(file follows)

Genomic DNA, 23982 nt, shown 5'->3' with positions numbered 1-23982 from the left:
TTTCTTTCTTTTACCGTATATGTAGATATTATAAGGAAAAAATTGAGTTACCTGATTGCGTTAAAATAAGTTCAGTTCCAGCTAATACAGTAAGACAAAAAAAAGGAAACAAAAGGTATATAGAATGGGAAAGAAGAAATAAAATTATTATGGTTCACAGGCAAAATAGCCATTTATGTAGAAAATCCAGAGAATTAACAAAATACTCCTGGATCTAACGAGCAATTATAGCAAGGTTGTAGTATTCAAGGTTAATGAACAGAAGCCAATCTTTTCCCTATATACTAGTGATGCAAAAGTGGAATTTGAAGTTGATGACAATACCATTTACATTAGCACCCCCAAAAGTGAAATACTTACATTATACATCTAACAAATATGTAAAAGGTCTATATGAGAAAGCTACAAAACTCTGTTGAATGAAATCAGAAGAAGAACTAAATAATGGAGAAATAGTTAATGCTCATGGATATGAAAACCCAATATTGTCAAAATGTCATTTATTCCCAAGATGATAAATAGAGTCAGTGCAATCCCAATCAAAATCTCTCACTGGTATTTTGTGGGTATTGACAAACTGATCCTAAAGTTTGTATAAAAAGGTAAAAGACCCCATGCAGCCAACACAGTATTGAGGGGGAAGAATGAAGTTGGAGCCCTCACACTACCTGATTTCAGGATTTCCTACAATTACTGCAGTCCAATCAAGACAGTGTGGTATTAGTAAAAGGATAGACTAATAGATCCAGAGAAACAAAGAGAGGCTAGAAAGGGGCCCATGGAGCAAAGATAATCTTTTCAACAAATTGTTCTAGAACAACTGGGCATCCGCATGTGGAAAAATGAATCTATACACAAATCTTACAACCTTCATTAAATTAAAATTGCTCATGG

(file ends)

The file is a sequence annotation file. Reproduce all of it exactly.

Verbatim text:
Genomic DNA, 23982 nt, shown 5'->3' with positions numbered 1-23982 from the left:
TTTCTTTCTTTTACCGTATATGTAGATATTATAAGGAAAAAATTGAGTTACCTGATTGCGTTAAAATAAGTTCAGTTCCAGCTAATACAGTAAGACAAAAAAAAGGAAACAAAAGGTATATAGAATGGGAAAGAAGAAATAAAATTATTATGGTTCACAGGCAAAATAGCCATTTATGTAGAAAATCCAGAGAATTAACAAAATACTCCTGGATCTAACGAGCAATTATAGCAAGGTTGTAGTATTCAAGGTTAATGAACAGAAGCCAATCTTTTCCCTATATACTAGTGATGCAAAAGTGGAATTTGAAGTTGATGACAATACCATTTACATTAGCACCCCCAAAAGTGAAATACTTACATTATACATCTAACAAATATGTAAAAGGTCTATATGAGAAAGCTACAAAACTCTGTTGAATGAAATCAGAAGAAGAACTAAATAATGGAGAAATAGTTAATGCTCATGGATATGAAAACCCAATATTGTCAAAATGTCATTTATTCCCAAGATGATAAATAGAGTCAGTGCAATCCCAATCAAAATCTCTCACTGGTATTTTGTGGGTATTGACAAACTGATCCTAAAGTTTGTATAAAAAGGTAAAAGACCCCATGCAGCCAACACAGTATTGAGGGGGAAGAATGAAGTTGGAGCCCTCACACTACCTGATTTCAGGATTTCCTACAATTACTGCAGTCCAATCAAGACAGTGTGGTATTAGTAAAAGGATAGACTAATAGATCCAGAGAAACAAAGAGAGGCTAGAAAGGGGCCCATGGAGCAAAGATAATCTTTTCAACAAATTGTTCTAGAACAACTGGGCATCCGCATGTGGAAAAATGAATCTATACACAAATCTTACAACCTTCATTAAATTAAAATTGCTCATGG